It seems the expression being ?fat and happy? really rings true if you're in the throes of wedded bliss. According to a new study published in the Journal of Science and Medicine, married couples tend to weigh more than those currently single.
The study compared the body mass indexes (BMI) of singles to spouses and found that, on average, coupled people had higher BMIs than people who were single.
Scientists from across Europe looked at data from over 10,000 people in Austria, France, Germany, Italy, the Netherlands, Poland, Russia, Spain and the U.K. They found that while the average single man had a BMI of 25.7, the average married man had a BMI of 26.3. The average single lady had a BMI of 25.1, while the average married woman had a BMI of 25.6.
Just so you know, a BMI of 25 or higher is considered overweight; a BMI of 30 or higher is considered obese.
But we wouldn't go getting the divorce papers ready just yet (!), the results show that the difference of weight gain between those single and married is relatively small, ranging to around five pounds.
But, the study is interesting in itself. Though it doesn't say why married couples are prone to a few extra pounds, there are a few theories as to why this is. The enduring theory of being ?happy fat? or having a little extra ?love weight? probably applies here. Meaning that if you are married to your soul mate and deliriously happy, you're less likely to concentrate on the weighing scales as much and just concentrate on simply being happy.
This makes sense as being married has been linked with many health benefits. According to The Huffington Post, a 2013 study found that the happier a couple was, the more weight spouses gained in the first years of their marriage. They also said (based on previous findings) that happily married people are more likely to live longer, have overall better health, have stronger bones and are less likely to have heart attacks.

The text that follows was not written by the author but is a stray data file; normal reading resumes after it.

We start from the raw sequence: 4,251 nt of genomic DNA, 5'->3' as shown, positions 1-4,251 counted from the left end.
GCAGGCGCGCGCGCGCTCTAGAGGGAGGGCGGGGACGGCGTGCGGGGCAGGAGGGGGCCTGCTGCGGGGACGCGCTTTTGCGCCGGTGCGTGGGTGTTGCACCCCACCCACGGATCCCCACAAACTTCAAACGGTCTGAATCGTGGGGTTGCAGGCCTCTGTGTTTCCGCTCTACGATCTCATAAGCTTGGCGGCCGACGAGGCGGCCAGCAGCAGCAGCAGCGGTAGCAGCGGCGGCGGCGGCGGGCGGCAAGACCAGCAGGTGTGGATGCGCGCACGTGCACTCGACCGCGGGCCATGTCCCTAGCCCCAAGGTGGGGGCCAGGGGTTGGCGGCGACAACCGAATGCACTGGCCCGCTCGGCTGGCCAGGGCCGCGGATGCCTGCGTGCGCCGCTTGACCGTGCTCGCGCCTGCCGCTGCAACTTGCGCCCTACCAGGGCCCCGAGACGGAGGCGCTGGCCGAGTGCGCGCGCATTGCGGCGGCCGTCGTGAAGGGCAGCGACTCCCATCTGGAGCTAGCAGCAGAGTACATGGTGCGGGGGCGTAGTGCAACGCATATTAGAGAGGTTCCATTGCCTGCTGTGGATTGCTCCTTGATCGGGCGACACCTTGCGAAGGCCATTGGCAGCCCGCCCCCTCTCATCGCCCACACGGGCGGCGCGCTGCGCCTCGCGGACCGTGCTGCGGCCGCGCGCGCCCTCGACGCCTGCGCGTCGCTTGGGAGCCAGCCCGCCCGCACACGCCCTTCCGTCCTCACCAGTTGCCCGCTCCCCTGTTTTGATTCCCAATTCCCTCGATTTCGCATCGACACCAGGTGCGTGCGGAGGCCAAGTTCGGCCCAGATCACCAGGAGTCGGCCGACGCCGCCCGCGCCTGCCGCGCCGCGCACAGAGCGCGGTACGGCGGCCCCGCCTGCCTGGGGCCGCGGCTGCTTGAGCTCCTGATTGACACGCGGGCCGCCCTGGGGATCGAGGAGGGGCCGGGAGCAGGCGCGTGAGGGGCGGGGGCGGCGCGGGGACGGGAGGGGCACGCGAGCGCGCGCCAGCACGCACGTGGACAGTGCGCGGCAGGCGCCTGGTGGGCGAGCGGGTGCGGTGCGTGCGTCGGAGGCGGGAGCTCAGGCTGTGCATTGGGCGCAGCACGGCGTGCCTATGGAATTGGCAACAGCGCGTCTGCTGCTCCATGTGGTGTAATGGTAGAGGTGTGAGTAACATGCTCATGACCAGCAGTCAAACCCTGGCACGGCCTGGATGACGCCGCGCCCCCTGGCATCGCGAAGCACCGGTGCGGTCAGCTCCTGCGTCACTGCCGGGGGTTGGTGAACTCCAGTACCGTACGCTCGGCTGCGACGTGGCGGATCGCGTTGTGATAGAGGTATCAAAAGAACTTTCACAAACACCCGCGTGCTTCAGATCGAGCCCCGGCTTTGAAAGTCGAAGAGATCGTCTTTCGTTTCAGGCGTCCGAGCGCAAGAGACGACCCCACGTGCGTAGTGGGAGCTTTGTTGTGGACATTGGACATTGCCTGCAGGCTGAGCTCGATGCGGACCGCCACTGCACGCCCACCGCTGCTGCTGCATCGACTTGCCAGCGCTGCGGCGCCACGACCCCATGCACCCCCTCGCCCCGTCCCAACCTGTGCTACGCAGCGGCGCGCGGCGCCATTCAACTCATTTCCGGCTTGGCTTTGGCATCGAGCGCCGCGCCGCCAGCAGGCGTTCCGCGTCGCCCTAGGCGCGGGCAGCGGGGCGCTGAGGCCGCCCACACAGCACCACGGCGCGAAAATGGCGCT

Interestingly, researchers also found that the married couples were more likely to eat healthy meals, but were still inclined to weigh more. The study said that married people are getting less exercise than those single, and surveyed men were less likely to participate in more taxing physical activities, like playing sports so this could be another reason for this. Married couples also said that they paid less attention to the amount of fat in their food as well as their own body weights.
We love to feel and be fit and healthy here at IMAGE.ie, but it shouldn't mean that you can't have the things you enjoy. If you gain a little more but are happy in yourself, that's all well and good. It's if the weight gain starts to pose you serious health problems and is affecting your own sense of self that it's time for a change.
Are you surprised at the results?